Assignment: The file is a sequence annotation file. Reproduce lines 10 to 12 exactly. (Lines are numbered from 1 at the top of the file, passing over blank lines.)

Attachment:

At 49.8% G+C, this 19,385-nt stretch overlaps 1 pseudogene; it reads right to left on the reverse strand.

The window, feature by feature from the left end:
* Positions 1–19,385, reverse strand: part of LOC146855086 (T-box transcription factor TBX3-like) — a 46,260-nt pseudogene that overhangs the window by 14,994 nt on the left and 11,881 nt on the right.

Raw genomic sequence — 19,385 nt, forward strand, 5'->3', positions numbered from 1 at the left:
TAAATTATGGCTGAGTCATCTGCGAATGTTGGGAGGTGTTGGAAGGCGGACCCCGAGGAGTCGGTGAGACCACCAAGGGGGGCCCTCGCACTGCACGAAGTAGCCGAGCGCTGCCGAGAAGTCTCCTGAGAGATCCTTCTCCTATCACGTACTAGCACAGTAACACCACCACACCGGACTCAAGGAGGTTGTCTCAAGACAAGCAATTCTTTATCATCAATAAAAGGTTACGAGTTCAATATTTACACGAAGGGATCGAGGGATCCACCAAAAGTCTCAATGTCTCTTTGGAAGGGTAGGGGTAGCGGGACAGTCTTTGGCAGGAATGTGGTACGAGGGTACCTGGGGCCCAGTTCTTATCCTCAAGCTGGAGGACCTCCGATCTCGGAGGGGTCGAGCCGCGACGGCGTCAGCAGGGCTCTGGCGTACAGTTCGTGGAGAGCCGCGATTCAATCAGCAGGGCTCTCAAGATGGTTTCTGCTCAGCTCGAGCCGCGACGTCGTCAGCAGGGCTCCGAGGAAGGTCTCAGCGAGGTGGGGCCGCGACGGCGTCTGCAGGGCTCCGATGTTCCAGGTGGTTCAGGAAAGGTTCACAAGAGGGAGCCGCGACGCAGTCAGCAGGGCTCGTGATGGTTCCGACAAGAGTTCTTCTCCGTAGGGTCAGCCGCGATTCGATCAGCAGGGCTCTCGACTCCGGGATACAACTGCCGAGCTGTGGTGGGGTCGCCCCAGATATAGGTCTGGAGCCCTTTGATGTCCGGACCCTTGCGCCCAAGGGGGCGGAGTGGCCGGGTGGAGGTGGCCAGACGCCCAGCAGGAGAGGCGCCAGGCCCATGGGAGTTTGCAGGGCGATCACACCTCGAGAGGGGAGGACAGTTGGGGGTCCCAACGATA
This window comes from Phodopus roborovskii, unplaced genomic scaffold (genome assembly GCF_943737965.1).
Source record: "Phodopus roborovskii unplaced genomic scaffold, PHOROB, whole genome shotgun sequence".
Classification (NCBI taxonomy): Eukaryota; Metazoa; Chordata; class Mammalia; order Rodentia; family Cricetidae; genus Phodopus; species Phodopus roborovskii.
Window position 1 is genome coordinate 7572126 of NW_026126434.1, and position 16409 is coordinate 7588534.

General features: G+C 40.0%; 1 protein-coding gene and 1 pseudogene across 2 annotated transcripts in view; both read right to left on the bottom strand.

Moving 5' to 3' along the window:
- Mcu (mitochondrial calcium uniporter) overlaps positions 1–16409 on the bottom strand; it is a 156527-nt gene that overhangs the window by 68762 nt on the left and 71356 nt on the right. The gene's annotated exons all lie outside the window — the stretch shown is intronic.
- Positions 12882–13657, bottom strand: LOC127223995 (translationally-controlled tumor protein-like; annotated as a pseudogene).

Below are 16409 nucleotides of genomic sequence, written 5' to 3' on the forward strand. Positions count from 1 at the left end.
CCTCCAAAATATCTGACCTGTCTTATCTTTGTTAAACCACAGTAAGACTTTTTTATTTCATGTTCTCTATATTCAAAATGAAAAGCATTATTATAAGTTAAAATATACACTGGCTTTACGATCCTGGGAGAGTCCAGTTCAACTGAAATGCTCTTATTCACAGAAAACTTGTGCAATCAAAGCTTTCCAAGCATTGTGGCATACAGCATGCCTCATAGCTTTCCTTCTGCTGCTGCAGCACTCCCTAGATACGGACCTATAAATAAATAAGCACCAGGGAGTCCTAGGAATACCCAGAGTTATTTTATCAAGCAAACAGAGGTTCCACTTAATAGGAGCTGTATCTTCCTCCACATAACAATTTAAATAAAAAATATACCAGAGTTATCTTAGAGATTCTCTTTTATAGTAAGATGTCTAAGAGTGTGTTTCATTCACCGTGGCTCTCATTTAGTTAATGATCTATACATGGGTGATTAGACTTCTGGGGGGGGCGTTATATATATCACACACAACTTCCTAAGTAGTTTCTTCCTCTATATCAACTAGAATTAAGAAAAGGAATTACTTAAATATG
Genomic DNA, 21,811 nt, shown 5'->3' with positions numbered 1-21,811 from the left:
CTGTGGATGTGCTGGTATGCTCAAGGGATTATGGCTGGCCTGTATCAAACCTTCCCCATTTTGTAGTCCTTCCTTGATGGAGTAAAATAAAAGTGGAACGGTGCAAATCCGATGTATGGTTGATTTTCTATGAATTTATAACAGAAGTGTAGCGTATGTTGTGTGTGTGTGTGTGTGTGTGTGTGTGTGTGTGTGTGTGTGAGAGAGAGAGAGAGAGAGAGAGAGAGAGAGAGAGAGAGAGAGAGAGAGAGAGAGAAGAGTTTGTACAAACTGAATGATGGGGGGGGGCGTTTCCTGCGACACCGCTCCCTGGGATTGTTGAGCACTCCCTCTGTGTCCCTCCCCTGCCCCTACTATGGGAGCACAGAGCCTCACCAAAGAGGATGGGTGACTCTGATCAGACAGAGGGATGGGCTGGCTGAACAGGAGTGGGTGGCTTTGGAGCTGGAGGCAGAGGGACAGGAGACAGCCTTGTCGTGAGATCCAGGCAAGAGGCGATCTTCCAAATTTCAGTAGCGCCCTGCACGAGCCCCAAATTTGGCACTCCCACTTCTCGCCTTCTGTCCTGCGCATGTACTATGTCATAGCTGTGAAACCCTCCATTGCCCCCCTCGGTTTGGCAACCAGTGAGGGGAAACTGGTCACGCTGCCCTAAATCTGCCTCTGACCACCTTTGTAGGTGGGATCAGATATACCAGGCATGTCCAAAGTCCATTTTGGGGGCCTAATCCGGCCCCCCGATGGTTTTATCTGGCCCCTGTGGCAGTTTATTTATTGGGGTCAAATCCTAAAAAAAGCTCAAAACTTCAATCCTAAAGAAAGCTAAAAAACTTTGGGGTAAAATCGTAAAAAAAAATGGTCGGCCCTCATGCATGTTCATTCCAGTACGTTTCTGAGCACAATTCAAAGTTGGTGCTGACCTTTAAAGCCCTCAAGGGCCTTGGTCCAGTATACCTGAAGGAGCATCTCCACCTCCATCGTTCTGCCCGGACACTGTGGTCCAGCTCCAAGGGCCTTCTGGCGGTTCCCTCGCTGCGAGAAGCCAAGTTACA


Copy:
General features: G+C 40.0%; 1 protein-coding gene and 1 pseudogene across 2 annotated transcripts in view; both read right to left on the bottom strand.

Moving 5' to 3' along the window:
- Mcu (mitochondrial calcium uniporter) overlaps positions 1–16409 on the bottom strand; it is a 156527-nt gene that overhangs the window by 68762 nt on the left and 71356 nt on the right. The gene's annotated exons all lie outside the window — the stretch shown is intronic.